Driving under the influence (DUI) is considered a second offense in South Dakota if the offender has one prior conviction within the last ten years. A second-offense DUI is a class 1 misdemeanor and generally carries jail, fines, license revocation, and some form of treatment. This article discusses the specific penalties you'll face if convicted of a second DUI (sometimes called DWI—driving while impaired) in South Dakota.
Jail time. The court can sentence a second-offense DUI offender to a maximum of one year in jail. However, the court can suspend part or all of the jail sentence and place the offender on probation. Probation requires the offender to abide by certain requirements and to abstain from further criminal activity. Failure to comply with the conditions of probation can result in the offender having to serve the original jail sentence.
Fines. A person convicted of a second DUI will be fined up to $2,000.
Treatment. The court will often require the offender to complete a court-approved chemical dependency program as part of probation. Treatment requirements can include educational classes, treatment, or the 24/7 sobriety program. The 24/7 sobriety program uses random testing or electronic monitoring to ensure the offender is abstaining from the use of any drugs and/or alcohol.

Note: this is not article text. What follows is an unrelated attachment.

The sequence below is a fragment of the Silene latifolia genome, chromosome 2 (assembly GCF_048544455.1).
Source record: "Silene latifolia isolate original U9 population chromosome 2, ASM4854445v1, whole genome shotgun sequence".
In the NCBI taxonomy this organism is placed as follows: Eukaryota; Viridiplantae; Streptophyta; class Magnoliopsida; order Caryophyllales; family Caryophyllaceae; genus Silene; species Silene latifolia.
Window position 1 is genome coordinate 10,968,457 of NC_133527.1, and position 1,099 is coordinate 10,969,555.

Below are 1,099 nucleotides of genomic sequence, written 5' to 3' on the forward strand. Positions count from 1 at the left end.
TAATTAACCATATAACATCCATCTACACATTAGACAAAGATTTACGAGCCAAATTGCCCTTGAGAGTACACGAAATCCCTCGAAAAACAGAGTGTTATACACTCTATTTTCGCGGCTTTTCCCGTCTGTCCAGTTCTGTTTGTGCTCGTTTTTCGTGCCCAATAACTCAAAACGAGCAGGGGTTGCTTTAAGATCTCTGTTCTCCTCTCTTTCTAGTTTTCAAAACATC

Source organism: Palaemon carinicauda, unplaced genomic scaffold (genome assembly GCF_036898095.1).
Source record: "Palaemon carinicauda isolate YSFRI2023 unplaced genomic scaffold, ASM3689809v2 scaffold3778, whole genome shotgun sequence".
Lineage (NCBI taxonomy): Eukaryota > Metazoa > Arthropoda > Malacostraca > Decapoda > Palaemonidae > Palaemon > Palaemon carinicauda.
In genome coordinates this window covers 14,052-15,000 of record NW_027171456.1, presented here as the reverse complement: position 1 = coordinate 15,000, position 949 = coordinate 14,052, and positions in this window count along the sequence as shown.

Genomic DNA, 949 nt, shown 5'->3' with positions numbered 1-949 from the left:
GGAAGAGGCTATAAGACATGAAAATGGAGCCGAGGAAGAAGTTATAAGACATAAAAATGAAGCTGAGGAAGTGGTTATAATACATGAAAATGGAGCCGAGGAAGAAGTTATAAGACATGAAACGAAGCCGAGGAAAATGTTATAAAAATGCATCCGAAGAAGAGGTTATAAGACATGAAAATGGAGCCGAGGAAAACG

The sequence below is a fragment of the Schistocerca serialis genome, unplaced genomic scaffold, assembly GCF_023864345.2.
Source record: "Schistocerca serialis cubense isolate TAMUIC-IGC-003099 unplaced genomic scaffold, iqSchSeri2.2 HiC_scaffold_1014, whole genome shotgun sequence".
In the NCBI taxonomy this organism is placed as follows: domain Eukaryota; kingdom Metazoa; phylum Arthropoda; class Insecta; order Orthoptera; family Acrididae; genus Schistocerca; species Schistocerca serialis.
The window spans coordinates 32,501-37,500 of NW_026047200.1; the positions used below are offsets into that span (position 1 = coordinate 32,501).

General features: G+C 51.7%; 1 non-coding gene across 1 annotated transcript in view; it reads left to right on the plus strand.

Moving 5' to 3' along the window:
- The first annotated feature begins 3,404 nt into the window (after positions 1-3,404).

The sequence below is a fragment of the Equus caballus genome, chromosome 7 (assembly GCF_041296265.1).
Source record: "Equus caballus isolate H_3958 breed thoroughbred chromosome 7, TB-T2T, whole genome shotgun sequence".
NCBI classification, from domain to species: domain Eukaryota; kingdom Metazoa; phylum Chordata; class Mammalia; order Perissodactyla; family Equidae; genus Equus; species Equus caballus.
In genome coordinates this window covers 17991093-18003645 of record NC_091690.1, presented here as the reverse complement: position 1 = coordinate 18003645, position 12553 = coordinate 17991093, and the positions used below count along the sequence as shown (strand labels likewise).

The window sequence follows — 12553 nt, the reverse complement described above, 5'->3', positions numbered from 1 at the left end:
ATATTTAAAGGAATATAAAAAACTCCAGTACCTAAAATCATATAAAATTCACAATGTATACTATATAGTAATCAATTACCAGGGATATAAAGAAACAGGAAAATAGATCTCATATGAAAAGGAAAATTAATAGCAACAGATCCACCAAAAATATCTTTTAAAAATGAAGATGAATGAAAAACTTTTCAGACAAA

For a second DUI conviction, the court will order the driver's license revoked for at least one year. However, the court can grant a restricted license, permitting travel to work and treatment. The restricted license requires proof of financial responsibility (SR-22), completion of a treatment program, proof of need (for employment, school, and the like), and participation in the 24/7 sobriety program.
Test Refusal. If the driver refused to submit to a lawfully requested alcohol test in violation of the state's implied consent law, his or her license will be revoked for an additional year. This revocation period is separate and consecutive to the DUI revocation, but the offender can still apply for a restricted license.
South Dakota has restrictions on reducing or dismissing DUI charges, but every case is different. Visit with an attorney who is familiar with your local courts to ensure your interests are protected.